RA’s Daily Russian News Blast – Nov 24, 2010


TODAY: Lavrov warns of Korean peninsula’s ‘colossal danger’; motion to block Magnitsky officials to go to EU Parliament for vote; Nabiullina hopeful on WTO bid; Georgia wants reconciliation; Russia and Serbia, Russia and Belarus; Putin’s tiger summit continues; Kremlin to return Church property; Litvinenko, World Cup, Perm.
Foreign Minister Sergei Lavrov has warned of the ‘colossal danger‘ that could arise from escalated tensions and fighting between North and South Korea.  A motion to block entry to the EU for 60 Russian officials implicated in the death of Hermitage Capital lawyer Sergei Magnitsky will now go to the European Parliament for a December vote, after it was unanimously approved by the EU’s Foreign Affairs Committee. The head of the Duma’s foreign affairs committee, Konstantin Kosachev, says the move ‘violates the presumption of innocence‘ and ‘causes bewilderment‘.  Kosachev also commented on the untimely‘ decision to hold a UN Security Council meeting on the Korean situation before evidence had been properly collected.

Economic Development Minister Elvira Nabiullina is hopeful that the remaining outstanding issues pertaining to Russia’s WTO bid will be resolved in a matter of months, despite reports that Georgia’s veto still remains a sticking point; although Georgian President Mikhail Saakashvili has just publicly sworn not to use force in Abkhazia or South Ossetia, part of a broader campaign to reconcile with Russia.  ‘We cannot end up like Afghanistan,‘ he said.  The New York Times reports on Russia’s relationship with Serbia, and this Chatham House report looks at troubled relations with Belarus.  ‘If, as Medvedev emphatically said, Russia does not exclude eventually raising the issue of NATO membership, it will have to become a Western-style democracy or at least show its firm desire to become one.‘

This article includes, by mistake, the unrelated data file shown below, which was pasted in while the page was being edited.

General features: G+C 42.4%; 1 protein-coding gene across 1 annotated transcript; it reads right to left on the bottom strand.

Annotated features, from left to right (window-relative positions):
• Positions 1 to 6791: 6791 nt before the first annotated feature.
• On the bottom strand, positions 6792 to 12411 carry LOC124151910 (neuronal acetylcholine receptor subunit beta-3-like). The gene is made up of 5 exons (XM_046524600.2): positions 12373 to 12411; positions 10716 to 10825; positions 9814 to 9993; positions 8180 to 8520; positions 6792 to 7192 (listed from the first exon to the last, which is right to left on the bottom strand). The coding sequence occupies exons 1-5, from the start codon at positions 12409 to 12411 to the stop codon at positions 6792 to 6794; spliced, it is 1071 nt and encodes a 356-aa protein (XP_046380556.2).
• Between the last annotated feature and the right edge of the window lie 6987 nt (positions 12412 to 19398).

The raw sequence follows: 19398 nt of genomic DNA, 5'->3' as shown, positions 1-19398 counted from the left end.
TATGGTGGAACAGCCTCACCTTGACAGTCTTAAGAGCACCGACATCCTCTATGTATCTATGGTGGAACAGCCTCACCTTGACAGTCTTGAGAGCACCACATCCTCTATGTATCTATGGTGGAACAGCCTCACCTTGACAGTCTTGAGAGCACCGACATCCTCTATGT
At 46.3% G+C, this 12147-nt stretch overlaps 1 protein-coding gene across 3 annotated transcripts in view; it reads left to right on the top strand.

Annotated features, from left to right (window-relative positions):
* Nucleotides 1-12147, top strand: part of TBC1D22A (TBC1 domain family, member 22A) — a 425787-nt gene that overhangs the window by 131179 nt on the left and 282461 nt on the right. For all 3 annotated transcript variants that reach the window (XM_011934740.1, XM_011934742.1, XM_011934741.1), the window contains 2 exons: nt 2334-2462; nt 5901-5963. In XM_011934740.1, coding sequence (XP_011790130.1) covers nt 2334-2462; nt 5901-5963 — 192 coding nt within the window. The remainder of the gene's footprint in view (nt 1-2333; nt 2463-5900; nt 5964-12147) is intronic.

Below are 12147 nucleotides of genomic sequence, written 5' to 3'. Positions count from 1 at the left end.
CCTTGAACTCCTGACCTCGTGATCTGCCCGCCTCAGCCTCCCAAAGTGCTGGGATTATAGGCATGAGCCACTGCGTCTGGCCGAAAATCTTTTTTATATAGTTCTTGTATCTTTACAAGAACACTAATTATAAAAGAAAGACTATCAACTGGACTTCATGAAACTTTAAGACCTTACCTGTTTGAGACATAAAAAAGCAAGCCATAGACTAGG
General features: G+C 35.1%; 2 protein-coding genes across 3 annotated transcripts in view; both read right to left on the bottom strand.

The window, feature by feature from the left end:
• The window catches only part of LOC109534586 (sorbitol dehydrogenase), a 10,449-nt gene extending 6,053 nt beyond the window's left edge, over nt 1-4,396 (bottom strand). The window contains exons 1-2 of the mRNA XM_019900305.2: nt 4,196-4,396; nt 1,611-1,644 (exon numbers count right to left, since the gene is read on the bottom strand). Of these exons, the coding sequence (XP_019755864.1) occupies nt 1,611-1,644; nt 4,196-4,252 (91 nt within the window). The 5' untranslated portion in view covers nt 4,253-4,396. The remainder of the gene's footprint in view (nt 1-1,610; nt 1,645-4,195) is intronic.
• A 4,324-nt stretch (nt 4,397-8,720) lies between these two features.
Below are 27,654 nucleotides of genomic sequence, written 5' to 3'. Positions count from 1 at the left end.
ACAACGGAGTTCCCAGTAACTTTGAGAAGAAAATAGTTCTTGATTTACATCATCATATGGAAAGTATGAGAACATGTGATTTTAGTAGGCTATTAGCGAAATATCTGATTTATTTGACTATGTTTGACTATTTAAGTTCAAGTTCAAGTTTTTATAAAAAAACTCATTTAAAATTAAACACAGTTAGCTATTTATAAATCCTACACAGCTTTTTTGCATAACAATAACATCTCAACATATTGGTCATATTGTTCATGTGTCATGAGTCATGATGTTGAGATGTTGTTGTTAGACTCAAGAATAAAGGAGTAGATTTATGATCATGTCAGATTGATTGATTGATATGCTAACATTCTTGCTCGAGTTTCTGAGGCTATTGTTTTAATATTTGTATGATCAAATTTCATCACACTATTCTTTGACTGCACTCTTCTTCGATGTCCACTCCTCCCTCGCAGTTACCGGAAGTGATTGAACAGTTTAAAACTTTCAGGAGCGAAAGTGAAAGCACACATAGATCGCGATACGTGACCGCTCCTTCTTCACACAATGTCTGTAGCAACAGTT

Prime Minister Vladimir Putin’s newest tiger summit spectacle was a celebrity-studded news conference at which he proudly commented, ‘We have put the tiger on the agenda of the international community.‘  Putin (accidentally referred to as ‘president‘ in this Guardian piece – an easy mistake to make, it could be argued) has promoted his own image at this week’s tiger summit, but China’s ‘vague‘ commitment to boosting its tiger population is the voice that will really count, says Jonathan Watts.  The Kremlin is planning to redistribute property seized from the Orthodox Church in Soviet times. 
A new development in the Litvinenko case, as documents supposedly showing the provenance of the polonium used to kill him emerge in the British press.  On Russia’s ‘audacious‘ World Cup vision and hefty $6 billion bid.  On the city of Perm as a forum for debate about the role of culture in public life. 
PHOTO: In this Tuesday, Nov. 23, 2010 photo Russian Prime Minister Vladimir Putin speaks to U.S. actor Leonardo Di Caprio, right, after a concert dedicated to tiger conservation in St. Petersburg, Russia. (AP Photo/RIA Novosti, Alexei Druzhinin, Pool)